The Ministry of Electronics and Information Technology has blocked 11,045 URLs on the Indian internet since January 2016, MeitY revealed in a parliamentary response. That's an average of over 18 webpages every day. The response was first reported by Telecom Talk. This number includes MeitY orders made to implement court orders like John Doe orders obtained by Bollywood studios. John Doe orders are obtained against unknown respondents, such as a large number of internet users who might pirate content. Studios periodically obtain such orders to protect upcoming releases from piracy. Many of the blocks, though, were presumably issued under the IT Act and its subordinate Procedure and Safeguards for Blocking for Access of Information by Public Rules, 2009. Read: Internet Archive was blocked because of John Doe order obtained by Bollywood studios Social media blocks not included URL blocks do not tell the full story. Social media companies like Facebook and Twitter also pull down content routinely — entire pages even. For instance, everything from a wedding photographer's album to the page I Fucking Love Science has been blocked in India since 2014. Last year, it was revealed that the government routinely gets content relating to Kashmir blocked on Twitter. Additionally, court orders are also issued to social media companies from time to time. PepsiCo recently obtained a court order to get thousands of Facebook and Twitter posts apparently spreading rumours about its Kurkure product withheld in India. Facebook, Google and Twitter implement these block orders regionally, meaning the content is still accessible…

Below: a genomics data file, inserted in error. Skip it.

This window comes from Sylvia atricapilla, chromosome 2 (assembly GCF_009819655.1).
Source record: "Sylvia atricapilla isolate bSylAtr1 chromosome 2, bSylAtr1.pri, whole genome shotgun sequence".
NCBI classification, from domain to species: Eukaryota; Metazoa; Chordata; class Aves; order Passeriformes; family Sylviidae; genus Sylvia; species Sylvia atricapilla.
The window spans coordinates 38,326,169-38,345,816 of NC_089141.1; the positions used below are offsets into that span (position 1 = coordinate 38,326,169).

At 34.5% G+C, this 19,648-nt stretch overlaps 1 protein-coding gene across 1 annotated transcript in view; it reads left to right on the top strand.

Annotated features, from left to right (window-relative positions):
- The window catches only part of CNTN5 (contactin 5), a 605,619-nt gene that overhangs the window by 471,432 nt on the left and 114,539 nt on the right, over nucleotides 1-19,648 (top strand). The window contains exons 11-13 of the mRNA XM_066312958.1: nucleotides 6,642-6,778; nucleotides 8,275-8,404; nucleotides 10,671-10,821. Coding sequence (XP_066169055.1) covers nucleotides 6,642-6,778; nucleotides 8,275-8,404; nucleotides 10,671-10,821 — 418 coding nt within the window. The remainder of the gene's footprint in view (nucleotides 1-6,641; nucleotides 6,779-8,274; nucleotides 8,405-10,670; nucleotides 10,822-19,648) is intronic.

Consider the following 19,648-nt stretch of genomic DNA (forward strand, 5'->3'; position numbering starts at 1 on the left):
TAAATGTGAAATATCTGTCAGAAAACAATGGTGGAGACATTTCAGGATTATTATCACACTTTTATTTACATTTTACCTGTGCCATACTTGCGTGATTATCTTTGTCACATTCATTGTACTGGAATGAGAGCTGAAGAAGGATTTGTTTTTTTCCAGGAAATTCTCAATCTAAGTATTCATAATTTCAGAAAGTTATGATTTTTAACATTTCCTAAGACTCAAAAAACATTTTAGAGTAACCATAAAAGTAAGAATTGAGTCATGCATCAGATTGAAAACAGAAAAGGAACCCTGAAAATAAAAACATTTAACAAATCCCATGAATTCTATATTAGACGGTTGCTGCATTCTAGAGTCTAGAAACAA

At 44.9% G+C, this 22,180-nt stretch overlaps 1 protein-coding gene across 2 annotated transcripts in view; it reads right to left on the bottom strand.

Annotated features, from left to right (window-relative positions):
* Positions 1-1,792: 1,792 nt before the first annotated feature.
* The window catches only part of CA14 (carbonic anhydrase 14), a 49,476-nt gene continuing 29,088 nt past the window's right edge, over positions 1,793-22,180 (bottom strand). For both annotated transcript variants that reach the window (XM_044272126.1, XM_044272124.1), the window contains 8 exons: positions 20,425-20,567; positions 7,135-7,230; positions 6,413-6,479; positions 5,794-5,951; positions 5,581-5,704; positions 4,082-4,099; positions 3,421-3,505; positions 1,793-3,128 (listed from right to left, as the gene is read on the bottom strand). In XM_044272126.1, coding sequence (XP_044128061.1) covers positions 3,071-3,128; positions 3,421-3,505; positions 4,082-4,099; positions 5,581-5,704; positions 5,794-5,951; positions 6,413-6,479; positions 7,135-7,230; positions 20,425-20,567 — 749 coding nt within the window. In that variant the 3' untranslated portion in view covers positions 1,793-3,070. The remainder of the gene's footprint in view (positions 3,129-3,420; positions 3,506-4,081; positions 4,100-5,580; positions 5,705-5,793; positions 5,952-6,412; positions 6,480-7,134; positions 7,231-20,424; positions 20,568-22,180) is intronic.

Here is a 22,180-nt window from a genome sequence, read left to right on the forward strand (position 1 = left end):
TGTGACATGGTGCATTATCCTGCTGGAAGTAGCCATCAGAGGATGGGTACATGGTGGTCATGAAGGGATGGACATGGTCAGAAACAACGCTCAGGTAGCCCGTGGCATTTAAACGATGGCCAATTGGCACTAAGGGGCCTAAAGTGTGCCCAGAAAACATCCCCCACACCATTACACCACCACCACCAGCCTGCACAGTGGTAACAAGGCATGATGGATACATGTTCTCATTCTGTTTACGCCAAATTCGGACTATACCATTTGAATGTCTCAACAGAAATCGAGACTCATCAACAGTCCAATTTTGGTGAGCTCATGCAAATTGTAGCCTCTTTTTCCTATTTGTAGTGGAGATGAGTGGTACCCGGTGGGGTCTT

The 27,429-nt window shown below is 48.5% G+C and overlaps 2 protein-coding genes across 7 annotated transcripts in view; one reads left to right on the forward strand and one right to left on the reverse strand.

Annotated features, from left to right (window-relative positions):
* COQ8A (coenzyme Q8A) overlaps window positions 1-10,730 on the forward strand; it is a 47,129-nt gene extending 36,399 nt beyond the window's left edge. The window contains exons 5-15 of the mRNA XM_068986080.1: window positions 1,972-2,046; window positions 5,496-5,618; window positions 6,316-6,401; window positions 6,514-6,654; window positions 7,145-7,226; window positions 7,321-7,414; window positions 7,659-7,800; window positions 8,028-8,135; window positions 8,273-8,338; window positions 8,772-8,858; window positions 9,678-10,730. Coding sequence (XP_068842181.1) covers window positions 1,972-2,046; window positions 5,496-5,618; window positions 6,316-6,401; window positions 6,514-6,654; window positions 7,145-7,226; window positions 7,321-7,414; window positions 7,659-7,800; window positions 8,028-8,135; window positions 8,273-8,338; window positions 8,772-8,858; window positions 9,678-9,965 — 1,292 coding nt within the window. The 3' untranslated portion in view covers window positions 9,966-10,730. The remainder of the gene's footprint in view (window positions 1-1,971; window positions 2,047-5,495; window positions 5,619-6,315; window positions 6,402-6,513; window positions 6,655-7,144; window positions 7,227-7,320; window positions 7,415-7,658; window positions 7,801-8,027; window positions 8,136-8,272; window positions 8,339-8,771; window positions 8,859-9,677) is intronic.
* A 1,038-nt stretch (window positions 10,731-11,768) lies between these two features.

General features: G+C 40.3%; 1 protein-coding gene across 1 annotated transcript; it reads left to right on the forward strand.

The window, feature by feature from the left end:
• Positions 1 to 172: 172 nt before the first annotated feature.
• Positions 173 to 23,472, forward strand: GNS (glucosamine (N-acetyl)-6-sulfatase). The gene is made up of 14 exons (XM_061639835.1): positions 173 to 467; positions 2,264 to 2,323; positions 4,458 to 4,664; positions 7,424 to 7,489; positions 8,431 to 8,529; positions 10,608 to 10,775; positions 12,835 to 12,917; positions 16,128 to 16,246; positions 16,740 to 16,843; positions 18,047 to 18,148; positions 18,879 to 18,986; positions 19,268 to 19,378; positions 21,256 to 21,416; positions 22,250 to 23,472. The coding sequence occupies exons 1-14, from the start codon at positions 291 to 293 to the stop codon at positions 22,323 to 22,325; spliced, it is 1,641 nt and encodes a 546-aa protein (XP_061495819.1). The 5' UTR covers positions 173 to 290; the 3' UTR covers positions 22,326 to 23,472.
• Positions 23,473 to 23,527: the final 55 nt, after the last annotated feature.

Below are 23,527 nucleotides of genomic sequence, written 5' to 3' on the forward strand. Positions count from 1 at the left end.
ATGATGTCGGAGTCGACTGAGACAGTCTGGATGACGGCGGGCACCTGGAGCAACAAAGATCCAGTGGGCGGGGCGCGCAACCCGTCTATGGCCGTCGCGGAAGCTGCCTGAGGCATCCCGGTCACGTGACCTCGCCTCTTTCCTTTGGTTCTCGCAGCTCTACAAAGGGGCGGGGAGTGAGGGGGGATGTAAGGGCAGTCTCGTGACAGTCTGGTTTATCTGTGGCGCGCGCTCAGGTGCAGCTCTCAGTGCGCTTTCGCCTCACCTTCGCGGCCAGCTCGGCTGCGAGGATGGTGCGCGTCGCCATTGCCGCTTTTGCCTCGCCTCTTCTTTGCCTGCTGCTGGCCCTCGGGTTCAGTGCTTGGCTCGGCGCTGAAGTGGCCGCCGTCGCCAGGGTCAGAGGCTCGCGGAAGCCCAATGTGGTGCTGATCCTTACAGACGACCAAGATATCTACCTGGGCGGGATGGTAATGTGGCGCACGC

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Amazon announced that it will integrate its logistics network and SmartCommerce services with the Open Network for Digital Commerce (ONDC).
India's smartphone operating system BharOS has received much buzz in the media lately, but does it really merit this attention?
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In the case of the ‘deemed consent' provision in the draft data protection law, brevity comes at the cost of clarity and user protection
The regulatory ambivalence around an instrument so essential to facilitate data exchange – the CM framework – is disconcerting for several reasons.
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